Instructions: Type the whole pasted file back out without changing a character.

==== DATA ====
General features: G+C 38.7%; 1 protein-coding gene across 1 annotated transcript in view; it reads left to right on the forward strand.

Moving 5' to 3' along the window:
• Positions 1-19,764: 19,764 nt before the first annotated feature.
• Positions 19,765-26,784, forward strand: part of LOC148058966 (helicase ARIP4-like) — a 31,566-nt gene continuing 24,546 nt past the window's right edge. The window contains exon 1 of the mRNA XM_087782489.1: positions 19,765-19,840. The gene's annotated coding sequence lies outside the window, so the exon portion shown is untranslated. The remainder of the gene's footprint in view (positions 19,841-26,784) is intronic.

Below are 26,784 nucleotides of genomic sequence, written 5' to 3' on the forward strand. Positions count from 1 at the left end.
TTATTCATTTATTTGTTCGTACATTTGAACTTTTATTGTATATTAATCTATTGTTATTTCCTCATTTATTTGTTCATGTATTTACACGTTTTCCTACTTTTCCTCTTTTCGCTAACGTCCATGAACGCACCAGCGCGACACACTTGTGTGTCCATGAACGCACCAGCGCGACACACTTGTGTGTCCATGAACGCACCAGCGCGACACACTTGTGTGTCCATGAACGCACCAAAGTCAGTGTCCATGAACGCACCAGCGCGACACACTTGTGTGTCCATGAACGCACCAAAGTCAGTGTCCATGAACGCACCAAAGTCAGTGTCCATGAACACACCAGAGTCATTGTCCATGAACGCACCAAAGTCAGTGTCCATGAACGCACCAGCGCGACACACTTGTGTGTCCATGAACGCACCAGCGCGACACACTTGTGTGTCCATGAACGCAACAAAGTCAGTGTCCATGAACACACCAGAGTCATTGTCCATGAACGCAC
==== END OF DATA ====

General features: G+C 38.7%; 1 protein-coding gene across 1 annotated transcript in view; it reads left to right on the forward strand.

Moving 5' to 3' along the window:
• Positions 1-19,764: 19,764 nt before the first annotated feature.
• Positions 19,765-26,784, forward strand: part of LOC148058966 (helicase ARIP4-like) — a 31,566-nt gene continuing 24,546 nt past the window's right edge. The window contains exon 1 of the mRNA XM_087782489.1: positions 19,765-19,840. The gene's annotated coding sequence lies outside the window, so the exon portion shown is untranslated. The remainder of the gene's footprint in view (positions 19,841-26,784) is intronic.

Below are 26,784 nucleotides of genomic sequence, written 5' to 3' on the forward strand. Positions count from 1 at the left end.
TTATTCATTTATTTGTTCGTACATTTGAACTTTTATTGTATATTAATCTATTGTTATTTCCTCATTTATTTGTTCATGTATTTACACGTTTTCCTACTTTTCCTCTTTTCGCTAACGTCCATGAACGCACCAGCGCGACACACTTGTGTGTCCATGAACGCACCAGCGCGACACACTTGTGTGTCCATGAACGCACCAGCGCGACACACTTGTGTGTCCATGAACGCACCAAAGTCAGTGTCCATGAACGCACCAGCGCGACACACTTGTGTGTCCATGAACGCACCAAAGTCAGTGTCCATGAACGCACCAAAGTCAGTGTCCATGAACACACCAGAGTCATTGTCCATGAACGCACCAAAGTCAGTGTCCATGAACGCACCAGCGCGACACACTTGTGTGTCCATGAACGCACCAGCGCGACACACTTGTGTGTCCATGAACGCAACAAAGTCAGTGTCCATGAACACACCAGAGTCATTGTCCATGAACGCAC